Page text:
If your goal for 2019 is to better your saving and spending habits, you may benefit more from working toward this resolution than you even realize. While there are many reasons to stress out, multiple studies have shown that in America, anxiety over finances is the number one cause of stress — and the effects to health are detrimental.
A Northwestern Mutual survey found that the most significant stressor for Americans was money, regardless of the condition of the economic climate.
There are many reasons why worry concerning finances is so prevalent. First, many Americans have credit card debt and loans, but few have a healthy amount of savings. The average outstanding balance of student loans increased 62 percent over the last decade, and the total outstanding balance for student loans in America reached a staggering $1.5 trillion in 2018, according to the Federal Reserve.
A study conducted by LendingClub also revealed that fiscal health and physical health are more tightly linked than many may realize.
How much of a toll does stressing over money take on a person’s body? Money stress can greatly diminish mental, cardiovascular, and digestive health. 68 percent of women and 56 percent of men reported losing sleep over money, and approximately 60 percent of workers reported feeling anxiety and sleeplessness due to financial stress.
People who are born with the ‘CLOCK’ (Circadian Locomotor Output Cycles Kaput) gene are more likely than those born without the gene to experience migraine during bouts of financial stress. Having high debt levels can lead to increased blood pressure, and twice the percentage of those with high financial stress are likely to report experiencing a heart attack or arrhythmia than those who have low financial stress. According to the American Heart Association, cardiovascular disease accounted for 1 in 7 deaths in the United States in 2018, and cardiovascular disease kills more people each year than all types of cancer and Chronic Lower Respiratory Disease combined. The Associated Press conducted a poll that found that those under high financial pressure were more than 3 times as likely to develop ulcers and digestive issues.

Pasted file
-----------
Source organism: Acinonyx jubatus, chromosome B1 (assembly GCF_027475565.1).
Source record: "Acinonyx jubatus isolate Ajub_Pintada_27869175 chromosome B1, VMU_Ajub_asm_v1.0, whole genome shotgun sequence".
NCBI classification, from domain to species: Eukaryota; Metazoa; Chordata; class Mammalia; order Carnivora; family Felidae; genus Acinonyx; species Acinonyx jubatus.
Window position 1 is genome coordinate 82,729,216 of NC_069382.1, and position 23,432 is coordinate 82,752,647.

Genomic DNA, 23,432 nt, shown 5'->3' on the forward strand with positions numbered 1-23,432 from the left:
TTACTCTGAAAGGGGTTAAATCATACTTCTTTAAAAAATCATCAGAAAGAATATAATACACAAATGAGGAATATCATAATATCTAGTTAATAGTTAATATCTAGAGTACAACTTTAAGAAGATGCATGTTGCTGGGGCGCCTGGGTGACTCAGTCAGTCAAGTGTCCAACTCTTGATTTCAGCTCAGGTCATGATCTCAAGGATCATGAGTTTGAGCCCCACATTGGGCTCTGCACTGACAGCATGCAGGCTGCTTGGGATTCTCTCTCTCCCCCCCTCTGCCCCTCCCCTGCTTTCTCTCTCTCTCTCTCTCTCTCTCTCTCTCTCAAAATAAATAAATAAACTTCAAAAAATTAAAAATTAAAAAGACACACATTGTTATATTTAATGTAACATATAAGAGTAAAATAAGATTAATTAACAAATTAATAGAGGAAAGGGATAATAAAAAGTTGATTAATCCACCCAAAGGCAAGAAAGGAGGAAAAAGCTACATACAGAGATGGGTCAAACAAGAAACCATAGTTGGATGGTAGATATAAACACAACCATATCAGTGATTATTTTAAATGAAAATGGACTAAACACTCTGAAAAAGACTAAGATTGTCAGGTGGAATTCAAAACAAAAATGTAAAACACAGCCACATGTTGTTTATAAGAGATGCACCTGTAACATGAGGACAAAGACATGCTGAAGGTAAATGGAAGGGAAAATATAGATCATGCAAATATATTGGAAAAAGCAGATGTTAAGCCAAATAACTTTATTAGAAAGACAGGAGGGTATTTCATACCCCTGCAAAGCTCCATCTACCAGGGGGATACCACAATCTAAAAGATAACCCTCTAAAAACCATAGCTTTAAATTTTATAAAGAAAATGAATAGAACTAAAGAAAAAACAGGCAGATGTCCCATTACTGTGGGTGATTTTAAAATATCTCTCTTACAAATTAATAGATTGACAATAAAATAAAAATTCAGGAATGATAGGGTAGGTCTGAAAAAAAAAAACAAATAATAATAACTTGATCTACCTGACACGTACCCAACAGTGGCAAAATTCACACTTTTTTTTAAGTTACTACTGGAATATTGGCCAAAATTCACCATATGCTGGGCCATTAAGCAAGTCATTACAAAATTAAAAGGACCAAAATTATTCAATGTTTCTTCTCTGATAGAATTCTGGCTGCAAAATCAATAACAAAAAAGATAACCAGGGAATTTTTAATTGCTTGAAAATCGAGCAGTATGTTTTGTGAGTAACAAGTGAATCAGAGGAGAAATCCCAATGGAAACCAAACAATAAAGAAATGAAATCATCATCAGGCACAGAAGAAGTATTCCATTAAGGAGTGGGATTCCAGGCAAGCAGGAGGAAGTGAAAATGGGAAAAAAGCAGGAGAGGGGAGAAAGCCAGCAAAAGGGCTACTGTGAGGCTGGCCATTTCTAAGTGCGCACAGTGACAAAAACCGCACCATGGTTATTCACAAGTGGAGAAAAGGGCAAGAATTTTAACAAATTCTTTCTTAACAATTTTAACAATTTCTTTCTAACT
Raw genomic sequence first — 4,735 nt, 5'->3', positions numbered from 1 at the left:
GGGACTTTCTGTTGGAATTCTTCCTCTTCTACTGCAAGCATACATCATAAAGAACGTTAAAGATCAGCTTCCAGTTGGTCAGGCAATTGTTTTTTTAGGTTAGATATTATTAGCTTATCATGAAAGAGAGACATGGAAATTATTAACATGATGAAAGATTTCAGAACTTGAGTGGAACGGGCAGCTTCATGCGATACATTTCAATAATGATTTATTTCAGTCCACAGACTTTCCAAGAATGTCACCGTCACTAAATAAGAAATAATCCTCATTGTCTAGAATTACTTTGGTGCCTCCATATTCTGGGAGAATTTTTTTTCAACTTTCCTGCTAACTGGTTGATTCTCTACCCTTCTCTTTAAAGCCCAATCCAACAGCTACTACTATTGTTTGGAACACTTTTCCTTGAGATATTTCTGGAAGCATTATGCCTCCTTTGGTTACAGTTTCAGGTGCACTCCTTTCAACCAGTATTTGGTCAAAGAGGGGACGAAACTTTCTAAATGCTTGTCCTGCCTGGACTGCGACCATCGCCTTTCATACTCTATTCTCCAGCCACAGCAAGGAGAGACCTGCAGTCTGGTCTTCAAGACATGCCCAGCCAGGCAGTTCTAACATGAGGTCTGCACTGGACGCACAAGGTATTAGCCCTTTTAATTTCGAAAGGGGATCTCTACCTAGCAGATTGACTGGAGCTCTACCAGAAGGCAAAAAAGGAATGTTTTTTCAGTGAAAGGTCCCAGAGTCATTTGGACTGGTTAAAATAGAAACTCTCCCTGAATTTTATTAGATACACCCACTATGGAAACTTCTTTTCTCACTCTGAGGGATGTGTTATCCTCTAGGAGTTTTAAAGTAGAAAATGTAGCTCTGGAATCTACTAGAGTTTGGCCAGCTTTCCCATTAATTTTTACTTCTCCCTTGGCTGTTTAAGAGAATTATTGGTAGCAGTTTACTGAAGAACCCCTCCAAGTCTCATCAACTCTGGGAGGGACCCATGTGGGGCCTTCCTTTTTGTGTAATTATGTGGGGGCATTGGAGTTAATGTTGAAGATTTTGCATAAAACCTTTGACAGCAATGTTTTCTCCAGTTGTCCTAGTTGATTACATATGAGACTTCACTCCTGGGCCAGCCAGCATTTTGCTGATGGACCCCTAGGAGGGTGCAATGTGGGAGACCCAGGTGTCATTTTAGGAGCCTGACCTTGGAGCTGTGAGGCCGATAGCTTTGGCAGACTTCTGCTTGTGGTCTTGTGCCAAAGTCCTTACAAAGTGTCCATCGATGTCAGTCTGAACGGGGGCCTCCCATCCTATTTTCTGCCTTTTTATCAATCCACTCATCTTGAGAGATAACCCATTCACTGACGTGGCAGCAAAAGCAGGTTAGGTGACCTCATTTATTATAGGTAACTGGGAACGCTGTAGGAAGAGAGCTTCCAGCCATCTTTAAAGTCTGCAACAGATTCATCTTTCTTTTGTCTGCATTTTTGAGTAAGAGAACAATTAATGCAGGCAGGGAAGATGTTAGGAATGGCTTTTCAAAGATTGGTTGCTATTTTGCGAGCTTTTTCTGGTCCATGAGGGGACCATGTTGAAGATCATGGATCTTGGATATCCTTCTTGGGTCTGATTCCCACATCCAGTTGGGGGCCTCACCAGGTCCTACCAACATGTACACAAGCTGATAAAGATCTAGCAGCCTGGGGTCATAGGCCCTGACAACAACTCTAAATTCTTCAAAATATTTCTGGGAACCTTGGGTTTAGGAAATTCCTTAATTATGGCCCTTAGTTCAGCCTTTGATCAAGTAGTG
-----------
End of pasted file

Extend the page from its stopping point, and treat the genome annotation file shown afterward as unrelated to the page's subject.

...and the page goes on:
Do you feel like you spend an excessive amount of time worrying about your finances?
There’s no time like the present to take action! There are a variety of resources and websites available online that can help you better manage your finances, improve your spending practices, and dig yourself out of debt.
Remember that you only have one life, and at the end of the day even though you should be mindful of your finances, money really isn’t everything, and happiness is important. If you’re looking to destress, there are many free or affordable activities that you can try—like taking long walks or journaling. Whatever financial strategy you plan to employ this year, there’s no better time than the present to get started and move forward.
Kayla Heisler is an essayist and Pushcart Prize-nominated poet. She is a contributing writer for Color My Bubble. Her work appears in New York's Best Emerging Poets 2017 anthology.